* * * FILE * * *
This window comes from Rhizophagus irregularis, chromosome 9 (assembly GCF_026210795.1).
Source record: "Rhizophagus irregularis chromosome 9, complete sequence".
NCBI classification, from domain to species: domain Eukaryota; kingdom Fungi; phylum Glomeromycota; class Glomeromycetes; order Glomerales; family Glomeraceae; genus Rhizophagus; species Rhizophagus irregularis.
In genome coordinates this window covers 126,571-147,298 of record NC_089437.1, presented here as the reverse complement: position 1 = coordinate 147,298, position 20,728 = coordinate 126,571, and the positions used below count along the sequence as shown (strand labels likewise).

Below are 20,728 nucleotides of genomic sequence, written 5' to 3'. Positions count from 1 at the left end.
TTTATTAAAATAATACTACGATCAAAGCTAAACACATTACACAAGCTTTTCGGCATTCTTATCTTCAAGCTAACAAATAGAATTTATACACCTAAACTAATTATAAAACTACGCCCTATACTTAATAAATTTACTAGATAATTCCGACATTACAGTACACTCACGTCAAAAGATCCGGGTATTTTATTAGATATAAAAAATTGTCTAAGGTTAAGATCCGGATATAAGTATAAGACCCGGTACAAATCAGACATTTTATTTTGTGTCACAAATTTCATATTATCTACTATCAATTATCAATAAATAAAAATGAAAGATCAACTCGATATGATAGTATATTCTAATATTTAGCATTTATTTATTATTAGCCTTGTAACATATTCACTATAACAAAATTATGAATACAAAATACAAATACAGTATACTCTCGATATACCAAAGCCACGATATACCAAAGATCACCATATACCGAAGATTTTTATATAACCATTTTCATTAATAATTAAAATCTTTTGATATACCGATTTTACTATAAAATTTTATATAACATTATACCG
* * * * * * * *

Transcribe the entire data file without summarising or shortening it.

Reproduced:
This window comes from Rhizophagus irregularis, chromosome 9 (assembly GCF_026210795.1).
Source record: "Rhizophagus irregularis chromosome 9, complete sequence".
NCBI classification, from domain to species: domain Eukaryota; kingdom Fungi; phylum Glomeromycota; class Glomeromycetes; order Glomerales; family Glomeraceae; genus Rhizophagus; species Rhizophagus irregularis.
In genome coordinates this window covers 126,571-147,298 of record NC_089437.1, presented here as the reverse complement: position 1 = coordinate 147,298, position 20,728 = coordinate 126,571, and the positions used below count along the sequence as shown (strand labels likewise).

Below are 20,728 nucleotides of genomic sequence, written 5' to 3'. Positions count from 1 at the left end.
TTTATTAAAATAATACTACGATCAAAGCTAAACACATTACACAAGCTTTTCGGCATTCTTATCTTCAAGCTAACAAATAGAATTTATACACCTAAACTAATTATAAAACTACGCCCTATACTTAATAAATTTACTAGATAATTCCGACATTACAGTACACTCACGTCAAAAGATCCGGGTATTTTATTAGATATAAAAAATTGTCTAAGGTTAAGATCCGGATATAAGTATAAGACCCGGTACAAATCAGACATTTTATTTTGTGTCACAAATTTCATATTATCTACTATCAATTATCAATAAATAAAAATGAAAGATCAACTCGATATGATAGTATATTCTAATATTTAGCATTTATTTATTATTAGCCTTGTAACATATTCACTATAACAAAATTATGAATACAAAATACAAATACAGTATACTCTCGATATACCAAAGCCACGATATACCAAAGATCACCATATACCGAAGATTTTTATATAACCATTTTCATTAATAATTAAAATCTTTTGATATACCGATTTTACTATAAAATTTTATATAACATTATACCG